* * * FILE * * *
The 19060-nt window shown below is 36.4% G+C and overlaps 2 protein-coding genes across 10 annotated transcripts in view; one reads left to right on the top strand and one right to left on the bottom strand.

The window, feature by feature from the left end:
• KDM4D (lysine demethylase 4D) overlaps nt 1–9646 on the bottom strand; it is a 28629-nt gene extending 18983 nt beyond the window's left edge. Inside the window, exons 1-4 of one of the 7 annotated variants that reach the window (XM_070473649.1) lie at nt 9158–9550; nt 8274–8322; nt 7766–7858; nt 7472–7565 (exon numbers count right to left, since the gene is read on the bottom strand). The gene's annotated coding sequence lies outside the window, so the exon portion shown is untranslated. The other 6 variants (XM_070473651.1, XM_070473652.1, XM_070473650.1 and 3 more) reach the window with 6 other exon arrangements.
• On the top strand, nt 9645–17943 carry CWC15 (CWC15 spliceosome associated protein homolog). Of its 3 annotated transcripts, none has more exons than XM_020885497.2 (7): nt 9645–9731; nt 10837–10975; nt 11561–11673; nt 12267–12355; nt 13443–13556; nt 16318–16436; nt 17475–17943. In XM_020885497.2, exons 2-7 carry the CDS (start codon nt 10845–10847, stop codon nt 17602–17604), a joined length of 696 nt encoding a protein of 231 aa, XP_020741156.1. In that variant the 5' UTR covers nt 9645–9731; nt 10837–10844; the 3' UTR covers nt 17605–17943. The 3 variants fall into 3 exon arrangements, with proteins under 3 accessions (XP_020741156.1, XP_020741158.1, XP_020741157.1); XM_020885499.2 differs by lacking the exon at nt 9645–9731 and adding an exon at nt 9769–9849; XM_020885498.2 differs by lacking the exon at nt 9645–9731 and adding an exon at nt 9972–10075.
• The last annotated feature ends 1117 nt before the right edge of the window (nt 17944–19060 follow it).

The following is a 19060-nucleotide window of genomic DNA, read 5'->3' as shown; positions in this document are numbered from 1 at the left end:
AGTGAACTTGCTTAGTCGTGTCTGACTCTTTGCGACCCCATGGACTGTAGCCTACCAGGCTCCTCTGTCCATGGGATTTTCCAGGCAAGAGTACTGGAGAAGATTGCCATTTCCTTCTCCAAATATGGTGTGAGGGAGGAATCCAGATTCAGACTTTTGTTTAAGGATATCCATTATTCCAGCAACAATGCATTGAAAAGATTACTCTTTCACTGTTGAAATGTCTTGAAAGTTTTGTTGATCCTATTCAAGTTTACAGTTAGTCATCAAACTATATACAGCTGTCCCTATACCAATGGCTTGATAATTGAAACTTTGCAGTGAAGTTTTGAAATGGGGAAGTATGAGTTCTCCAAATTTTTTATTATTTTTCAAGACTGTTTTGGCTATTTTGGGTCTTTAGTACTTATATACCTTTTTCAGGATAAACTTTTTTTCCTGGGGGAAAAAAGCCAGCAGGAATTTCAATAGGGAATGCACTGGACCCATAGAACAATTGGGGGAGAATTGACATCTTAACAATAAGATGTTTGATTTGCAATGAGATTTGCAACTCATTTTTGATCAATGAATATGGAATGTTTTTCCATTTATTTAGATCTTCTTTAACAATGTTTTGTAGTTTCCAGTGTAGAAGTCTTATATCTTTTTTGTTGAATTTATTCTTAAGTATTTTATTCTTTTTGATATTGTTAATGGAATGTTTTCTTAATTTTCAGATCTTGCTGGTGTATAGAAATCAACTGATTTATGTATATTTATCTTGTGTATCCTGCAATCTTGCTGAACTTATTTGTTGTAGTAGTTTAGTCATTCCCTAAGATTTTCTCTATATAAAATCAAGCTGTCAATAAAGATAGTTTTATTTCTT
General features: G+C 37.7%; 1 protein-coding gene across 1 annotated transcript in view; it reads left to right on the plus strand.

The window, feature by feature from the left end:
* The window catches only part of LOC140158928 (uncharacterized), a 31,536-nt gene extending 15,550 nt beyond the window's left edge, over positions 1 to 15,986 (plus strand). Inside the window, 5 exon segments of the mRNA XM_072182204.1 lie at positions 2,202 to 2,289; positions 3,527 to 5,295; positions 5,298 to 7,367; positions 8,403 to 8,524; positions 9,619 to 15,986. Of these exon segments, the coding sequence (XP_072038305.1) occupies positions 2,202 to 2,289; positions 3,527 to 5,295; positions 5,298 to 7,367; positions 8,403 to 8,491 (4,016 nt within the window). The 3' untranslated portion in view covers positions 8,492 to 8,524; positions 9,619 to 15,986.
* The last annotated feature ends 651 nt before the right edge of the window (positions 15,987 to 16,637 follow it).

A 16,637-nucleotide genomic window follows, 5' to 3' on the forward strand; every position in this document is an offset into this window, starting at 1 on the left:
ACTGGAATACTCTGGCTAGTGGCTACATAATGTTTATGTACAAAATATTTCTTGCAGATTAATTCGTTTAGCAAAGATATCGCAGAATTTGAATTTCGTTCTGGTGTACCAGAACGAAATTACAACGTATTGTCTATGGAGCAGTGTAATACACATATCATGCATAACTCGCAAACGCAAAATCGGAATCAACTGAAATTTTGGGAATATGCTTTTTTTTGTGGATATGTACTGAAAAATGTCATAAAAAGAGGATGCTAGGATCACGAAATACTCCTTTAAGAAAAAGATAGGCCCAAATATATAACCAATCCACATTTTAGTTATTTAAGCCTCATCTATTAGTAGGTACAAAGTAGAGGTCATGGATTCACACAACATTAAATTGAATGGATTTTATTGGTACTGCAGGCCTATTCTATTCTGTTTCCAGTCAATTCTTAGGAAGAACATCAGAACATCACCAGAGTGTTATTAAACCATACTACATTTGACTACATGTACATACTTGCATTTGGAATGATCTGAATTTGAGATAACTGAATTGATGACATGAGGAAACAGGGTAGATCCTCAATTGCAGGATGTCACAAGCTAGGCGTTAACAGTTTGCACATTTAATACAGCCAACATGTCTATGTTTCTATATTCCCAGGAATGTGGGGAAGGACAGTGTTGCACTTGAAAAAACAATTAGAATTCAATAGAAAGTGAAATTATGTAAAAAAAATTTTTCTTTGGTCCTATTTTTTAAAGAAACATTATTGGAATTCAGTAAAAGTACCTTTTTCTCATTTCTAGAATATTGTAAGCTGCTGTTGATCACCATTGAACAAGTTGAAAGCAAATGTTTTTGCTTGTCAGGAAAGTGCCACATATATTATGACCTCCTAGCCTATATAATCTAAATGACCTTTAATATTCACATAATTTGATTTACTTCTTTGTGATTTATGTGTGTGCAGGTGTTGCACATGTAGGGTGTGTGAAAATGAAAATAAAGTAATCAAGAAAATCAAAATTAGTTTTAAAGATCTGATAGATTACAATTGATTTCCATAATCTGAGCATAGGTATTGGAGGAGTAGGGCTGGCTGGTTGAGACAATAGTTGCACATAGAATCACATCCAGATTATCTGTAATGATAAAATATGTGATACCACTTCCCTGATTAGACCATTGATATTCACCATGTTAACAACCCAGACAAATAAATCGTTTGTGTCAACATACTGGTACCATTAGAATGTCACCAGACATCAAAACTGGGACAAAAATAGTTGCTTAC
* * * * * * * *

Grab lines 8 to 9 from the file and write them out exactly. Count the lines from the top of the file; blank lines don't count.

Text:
General features: G+C 37.7%; 1 protein-coding gene across 1 annotated transcript in view; it reads left to right on the plus strand.

The window, feature by feature from the left end: